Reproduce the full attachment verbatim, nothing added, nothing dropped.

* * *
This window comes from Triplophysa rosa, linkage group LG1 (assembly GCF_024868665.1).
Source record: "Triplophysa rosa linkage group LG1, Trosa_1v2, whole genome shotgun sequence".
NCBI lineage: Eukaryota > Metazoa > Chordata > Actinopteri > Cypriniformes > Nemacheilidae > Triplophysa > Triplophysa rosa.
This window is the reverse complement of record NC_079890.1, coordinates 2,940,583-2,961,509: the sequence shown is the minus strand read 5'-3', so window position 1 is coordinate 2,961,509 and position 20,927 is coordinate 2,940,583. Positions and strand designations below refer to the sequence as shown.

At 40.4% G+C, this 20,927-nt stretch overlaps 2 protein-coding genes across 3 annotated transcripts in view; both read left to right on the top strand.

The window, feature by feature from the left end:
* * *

This window comes from Triplophysa rosa, linkage group LG1 (assembly GCF_024868665.1).
Source record: "Triplophysa rosa linkage group LG1, Trosa_1v2, whole genome shotgun sequence".
NCBI lineage: Eukaryota > Metazoa > Chordata > Actinopteri > Cypriniformes > Nemacheilidae > Triplophysa > Triplophysa rosa.
This window is the reverse complement of record NC_079890.1, coordinates 2,940,583-2,961,509: the sequence shown is the minus strand read 5'-3', so window position 1 is coordinate 2,961,509 and position 20,927 is coordinate 2,940,583. Positions and strand designations below refer to the sequence as shown.

At 40.4% G+C, this 20,927-nt stretch overlaps 2 protein-coding genes across 3 annotated transcripts in view; both read left to right on the top strand.

The window, feature by feature from the left end: